Explaining the science behind wildly vivid dreams

How many times have you wake up from extremely vivid dream, being unsure, whether it was a dream or reality?

Our mind can create wide variety of images and stories, when we sleep. It could be a story with your beloved one, your school friend, the episode from the childhood, some dangerous situations, sexual experiences, a dead person etc.

Maybe most of us know this horrible nightmare, when you try to run faster from danger, but you can’t. Sometimes dreams are so realistic that you may even feel the taste and smell, related to the sleep.

Some dreams have a close link with your past day and recent events, while others look like symbols and don’t have any correlations with your daily routine.

So why do we actually see the dreams? And why some of them are more vivid than others?

There are different concepts and hypotheses to answer these questions.

Sigmund Freud thought that our dreams represent an expression of our subconscious, which we repress, when are awake.

Carl Jung had a theory that dreams are “lost” parts of our soul, required to be reintegrated.

By the way, psychoanalysts and neuroscientists have absolutely different approaches to analyze dreams. Psychoanalysis focuses on the main meaning of your dream. Neuroscience, in turn, tries to understand, which brain structures are involved into the process of dream generation.

Medical experts say that in general there are five phases in a sleep cycle.

During the first stage (light sleep) your eye movements and muscle activity slow down. Then eyes stop to move, and brain signals become slow, with rare sleep spindles (occasions of rapid waves). This is a second phase.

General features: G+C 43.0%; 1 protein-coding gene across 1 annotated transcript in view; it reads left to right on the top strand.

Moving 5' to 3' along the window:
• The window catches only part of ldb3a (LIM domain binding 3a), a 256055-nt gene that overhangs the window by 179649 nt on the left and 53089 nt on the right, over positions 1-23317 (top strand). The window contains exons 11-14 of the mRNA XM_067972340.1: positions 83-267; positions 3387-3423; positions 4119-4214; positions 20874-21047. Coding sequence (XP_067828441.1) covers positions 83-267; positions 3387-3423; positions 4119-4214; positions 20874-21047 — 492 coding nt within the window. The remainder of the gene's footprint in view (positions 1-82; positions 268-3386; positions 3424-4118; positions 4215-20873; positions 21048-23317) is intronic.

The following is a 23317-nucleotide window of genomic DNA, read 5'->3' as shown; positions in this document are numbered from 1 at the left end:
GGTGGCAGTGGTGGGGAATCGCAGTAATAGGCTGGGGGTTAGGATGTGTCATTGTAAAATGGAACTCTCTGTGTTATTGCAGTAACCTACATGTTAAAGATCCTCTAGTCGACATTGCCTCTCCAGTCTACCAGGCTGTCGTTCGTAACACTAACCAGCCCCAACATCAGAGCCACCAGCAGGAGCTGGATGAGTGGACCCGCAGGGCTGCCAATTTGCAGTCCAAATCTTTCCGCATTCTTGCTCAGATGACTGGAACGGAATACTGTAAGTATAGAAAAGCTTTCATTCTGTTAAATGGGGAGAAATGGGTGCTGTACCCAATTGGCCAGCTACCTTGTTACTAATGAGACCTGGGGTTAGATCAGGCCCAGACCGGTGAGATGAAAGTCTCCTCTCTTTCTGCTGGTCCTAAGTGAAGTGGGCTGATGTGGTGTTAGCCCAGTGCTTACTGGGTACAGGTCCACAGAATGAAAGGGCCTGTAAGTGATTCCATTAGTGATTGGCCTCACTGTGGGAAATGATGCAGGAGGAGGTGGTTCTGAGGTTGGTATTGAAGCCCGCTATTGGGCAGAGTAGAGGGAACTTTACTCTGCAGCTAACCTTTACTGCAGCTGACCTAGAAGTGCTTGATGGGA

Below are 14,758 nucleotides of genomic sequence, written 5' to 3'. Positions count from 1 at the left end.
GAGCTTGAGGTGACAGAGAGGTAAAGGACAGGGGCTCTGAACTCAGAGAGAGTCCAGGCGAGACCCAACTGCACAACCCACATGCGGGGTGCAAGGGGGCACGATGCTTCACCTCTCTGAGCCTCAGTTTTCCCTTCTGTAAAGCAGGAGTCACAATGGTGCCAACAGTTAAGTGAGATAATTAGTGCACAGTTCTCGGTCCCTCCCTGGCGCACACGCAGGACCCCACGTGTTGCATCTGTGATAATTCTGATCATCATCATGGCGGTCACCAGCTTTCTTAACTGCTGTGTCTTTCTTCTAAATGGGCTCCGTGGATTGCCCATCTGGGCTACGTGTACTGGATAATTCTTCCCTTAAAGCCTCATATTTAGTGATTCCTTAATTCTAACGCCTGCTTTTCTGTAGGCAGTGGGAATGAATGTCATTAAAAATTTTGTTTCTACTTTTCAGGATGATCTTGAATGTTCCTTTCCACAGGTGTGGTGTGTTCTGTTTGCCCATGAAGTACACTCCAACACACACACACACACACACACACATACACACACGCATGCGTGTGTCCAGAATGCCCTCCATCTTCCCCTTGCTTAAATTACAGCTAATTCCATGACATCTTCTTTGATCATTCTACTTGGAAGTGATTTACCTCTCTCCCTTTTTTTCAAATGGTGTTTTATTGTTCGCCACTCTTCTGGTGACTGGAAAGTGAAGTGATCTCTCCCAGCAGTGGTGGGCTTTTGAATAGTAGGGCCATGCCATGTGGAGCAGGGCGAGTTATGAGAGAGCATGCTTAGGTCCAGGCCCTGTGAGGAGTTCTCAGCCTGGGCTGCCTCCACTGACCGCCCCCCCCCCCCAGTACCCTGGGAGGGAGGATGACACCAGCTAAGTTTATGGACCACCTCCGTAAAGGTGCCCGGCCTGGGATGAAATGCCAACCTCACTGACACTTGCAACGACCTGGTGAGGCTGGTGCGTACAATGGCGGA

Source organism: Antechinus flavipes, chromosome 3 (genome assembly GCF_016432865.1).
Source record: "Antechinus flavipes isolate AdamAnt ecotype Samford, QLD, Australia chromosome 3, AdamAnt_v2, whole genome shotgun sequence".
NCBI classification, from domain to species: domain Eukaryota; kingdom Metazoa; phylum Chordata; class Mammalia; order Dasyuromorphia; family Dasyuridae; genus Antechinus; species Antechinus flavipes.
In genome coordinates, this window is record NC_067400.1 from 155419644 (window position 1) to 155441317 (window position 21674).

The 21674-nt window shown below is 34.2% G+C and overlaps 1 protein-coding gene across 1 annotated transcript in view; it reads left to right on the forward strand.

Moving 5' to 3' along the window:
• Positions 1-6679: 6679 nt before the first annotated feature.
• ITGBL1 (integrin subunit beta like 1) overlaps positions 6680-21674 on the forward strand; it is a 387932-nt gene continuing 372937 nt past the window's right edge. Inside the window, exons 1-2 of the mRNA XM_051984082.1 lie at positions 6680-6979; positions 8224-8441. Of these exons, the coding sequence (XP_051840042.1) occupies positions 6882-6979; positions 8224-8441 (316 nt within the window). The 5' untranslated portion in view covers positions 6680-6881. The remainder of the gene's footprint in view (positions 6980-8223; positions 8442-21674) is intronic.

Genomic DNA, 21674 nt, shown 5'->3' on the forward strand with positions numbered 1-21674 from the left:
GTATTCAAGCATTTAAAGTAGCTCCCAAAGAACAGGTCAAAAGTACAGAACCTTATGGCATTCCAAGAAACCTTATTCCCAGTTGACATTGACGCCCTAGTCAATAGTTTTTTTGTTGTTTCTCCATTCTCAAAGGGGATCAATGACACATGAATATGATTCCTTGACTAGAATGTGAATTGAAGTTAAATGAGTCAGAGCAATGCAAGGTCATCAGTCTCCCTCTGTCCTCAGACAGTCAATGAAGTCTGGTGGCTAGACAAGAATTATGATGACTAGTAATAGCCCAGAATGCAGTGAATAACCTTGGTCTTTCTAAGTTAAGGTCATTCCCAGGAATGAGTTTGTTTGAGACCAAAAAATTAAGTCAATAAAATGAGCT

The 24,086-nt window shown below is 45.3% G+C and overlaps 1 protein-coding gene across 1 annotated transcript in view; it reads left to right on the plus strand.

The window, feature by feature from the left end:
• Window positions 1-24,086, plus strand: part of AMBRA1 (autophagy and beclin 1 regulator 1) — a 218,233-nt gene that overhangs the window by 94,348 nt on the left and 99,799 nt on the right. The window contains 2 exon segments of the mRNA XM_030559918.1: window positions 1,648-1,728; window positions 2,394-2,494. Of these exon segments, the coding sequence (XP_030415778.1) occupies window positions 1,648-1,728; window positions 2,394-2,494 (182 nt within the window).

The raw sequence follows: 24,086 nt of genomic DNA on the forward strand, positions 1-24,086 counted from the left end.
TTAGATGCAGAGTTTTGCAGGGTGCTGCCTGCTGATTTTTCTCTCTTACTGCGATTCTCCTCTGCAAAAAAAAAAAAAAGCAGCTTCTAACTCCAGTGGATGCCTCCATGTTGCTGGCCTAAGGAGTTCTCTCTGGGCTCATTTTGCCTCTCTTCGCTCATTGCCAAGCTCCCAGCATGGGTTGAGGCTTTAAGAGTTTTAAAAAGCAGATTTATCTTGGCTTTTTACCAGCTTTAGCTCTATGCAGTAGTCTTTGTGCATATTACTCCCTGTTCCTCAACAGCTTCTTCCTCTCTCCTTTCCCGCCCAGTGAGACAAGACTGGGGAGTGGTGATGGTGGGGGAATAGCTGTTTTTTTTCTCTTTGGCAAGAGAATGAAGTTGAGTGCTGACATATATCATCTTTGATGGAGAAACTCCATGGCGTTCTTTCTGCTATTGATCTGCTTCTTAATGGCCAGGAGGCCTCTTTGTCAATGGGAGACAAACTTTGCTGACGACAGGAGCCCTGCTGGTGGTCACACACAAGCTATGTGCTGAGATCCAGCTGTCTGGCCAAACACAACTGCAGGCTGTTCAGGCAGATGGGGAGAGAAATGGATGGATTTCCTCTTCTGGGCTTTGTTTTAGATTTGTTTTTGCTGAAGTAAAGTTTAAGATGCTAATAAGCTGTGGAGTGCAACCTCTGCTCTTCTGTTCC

In the third phase, slow delta waves, sent by the brain, alter with smaller and faster waves. When you run into the fourth phase, your brain creates delta waves once in a while. It’s extremely difficult to awaken those, who are in the third or fourth stages of sleep, as they were recognized as periods of deep sleep.

The fifth phase is characterized by rapid eyes jerks, increase of the heart rate and blood pressure. Specialist call this stage REM – rapid eye movements.

According to the studies, we usually see dreams during this last stage, when our brain becomes more active.

During the night, a person normally experience three or four REM periods. And even if you don’t remember your dream, it doesn’t mean that you didn’t have it. The truth is that we see the dreams every night, but in more than 90% of cases we forget them within five minutes.

If you are constantly sleep-deprived, you may miss out some REM phases. As a result, pressure for the next REM stage gets increased, giving you more vivid dreams.

It was also found that medications may also influence on your dreams. It’s not only about antidepressants and narcotics, which change levels of neurotransmitters, but also about certain blood pressure drugs. Alcohol can be responsible for vivid dreams and nightmares too.

Sometimes extremely realistic, frightening dreams may occur as a result of depression and anxiety disorder.

In fact, our dreams reflect the state of our soul, showing us hidden thoughts, memories and desires. So it may be interesting for you to analyze your dream.

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